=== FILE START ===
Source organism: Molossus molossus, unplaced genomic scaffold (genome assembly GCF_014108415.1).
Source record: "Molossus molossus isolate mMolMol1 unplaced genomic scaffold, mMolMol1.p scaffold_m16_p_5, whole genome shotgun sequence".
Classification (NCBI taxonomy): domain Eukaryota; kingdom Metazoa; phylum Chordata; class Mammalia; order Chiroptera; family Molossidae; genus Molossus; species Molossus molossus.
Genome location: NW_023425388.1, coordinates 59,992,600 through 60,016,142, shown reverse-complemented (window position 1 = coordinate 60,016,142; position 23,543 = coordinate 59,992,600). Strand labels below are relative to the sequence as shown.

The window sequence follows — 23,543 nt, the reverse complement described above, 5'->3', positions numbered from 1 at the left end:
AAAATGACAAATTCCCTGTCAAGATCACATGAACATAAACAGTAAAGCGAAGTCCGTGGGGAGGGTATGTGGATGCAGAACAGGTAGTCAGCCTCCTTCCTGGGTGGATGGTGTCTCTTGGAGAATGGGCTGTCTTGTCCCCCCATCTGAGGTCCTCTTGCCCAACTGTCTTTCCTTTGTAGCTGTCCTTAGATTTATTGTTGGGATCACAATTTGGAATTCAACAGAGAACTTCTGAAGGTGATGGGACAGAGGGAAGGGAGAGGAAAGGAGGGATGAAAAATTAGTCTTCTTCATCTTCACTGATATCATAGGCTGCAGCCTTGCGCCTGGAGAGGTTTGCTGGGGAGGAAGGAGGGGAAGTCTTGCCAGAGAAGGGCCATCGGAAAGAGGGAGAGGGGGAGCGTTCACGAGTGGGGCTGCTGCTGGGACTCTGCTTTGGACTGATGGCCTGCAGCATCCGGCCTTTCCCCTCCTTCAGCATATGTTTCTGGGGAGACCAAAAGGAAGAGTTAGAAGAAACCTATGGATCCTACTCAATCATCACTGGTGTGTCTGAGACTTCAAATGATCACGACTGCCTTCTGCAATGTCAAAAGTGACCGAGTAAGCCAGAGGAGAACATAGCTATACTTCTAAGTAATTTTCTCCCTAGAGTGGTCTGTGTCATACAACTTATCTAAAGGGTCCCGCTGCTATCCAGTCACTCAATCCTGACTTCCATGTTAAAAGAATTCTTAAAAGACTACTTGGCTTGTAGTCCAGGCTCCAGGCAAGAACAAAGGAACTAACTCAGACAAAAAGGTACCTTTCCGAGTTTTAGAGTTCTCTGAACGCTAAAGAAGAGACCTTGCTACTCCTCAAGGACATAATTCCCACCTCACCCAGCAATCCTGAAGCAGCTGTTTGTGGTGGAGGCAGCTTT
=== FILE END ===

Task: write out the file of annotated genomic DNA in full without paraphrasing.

Source organism: Molossus molossus, unplaced genomic scaffold (genome assembly GCF_014108415.1).
Source record: "Molossus molossus isolate mMolMol1 unplaced genomic scaffold, mMolMol1.p scaffold_m16_p_5, whole genome shotgun sequence".
Classification (NCBI taxonomy): domain Eukaryota; kingdom Metazoa; phylum Chordata; class Mammalia; order Chiroptera; family Molossidae; genus Molossus; species Molossus molossus.
Genome location: NW_023425388.1, coordinates 59,992,600 through 60,016,142, shown reverse-complemented (window position 1 = coordinate 60,016,142; position 23,543 = coordinate 59,992,600). Strand labels below are relative to the sequence as shown.

The window sequence follows — 23,543 nt, the reverse complement described above, 5'->3', positions numbered from 1 at the left end:
AAAATGACAAATTCCCTGTCAAGATCACATGAACATAAACAGTAAAGCGAAGTCCGTGGGGAGGGTATGTGGATGCAGAACAGGTAGTCAGCCTCCTTCCTGGGTGGATGGTGTCTCTTGGAGAATGGGCTGTCTTGTCCCCCCATCTGAGGTCCTCTTGCCCAACTGTCTTTCCTTTGTAGCTGTCCTTAGATTTATTGTTGGGATCACAATTTGGAATTCAACAGAGAACTTCTGAAGGTGATGGGACAGAGGGAAGGGAGAGGAAAGGAGGGATGAAAAATTAGTCTTCTTCATCTTCACTGATATCATAGGCTGCAGCCTTGCGCCTGGAGAGGTTTGCTGGGGAGGAAGGAGGGGAAGTCTTGCCAGAGAAGGGCCATCGGAAAGAGGGAGAGGGGGAGCGTTCACGAGTGGGGCTGCTGCTGGGACTCTGCTTTGGACTGATGGCCTGCAGCATCCGGCCTTTCCCCTCCTTCAGCATATGTTTCTGGGGAGACCAAAAGGAAGAGTTAGAAGAAACCTATGGATCCTACTCAATCATCACTGGTGTGTCTGAGACTTCAAATGATCACGACTGCCTTCTGCAATGTCAAAAGTGACCGAGTAAGCCAGAGGAGAACATAGCTATACTTCTAAGTAATTTTCTCCCTAGAGTGGTCTGTGTCATACAACTTATCTAAAGGGTCCCGCTGCTATCCAGTCACTCAATCCTGACTTCCATGTTAAAAGAATTCTTAAAAGACTACTTGGCTTGTAGTCCAGGCTCCAGGCAAGAACAAAGGAACTAACTCAGACAAAAAGGTACCTTTCCGAGTTTTAGAGTTCTCTGAACGCTAAAGAAGAGACCTTGCTACTCCTCAAGGACATAATTCCCACCTCACCCAGCAATCCTGAAGCAGCTGTTTGTGGTGGAGGCAGCTTT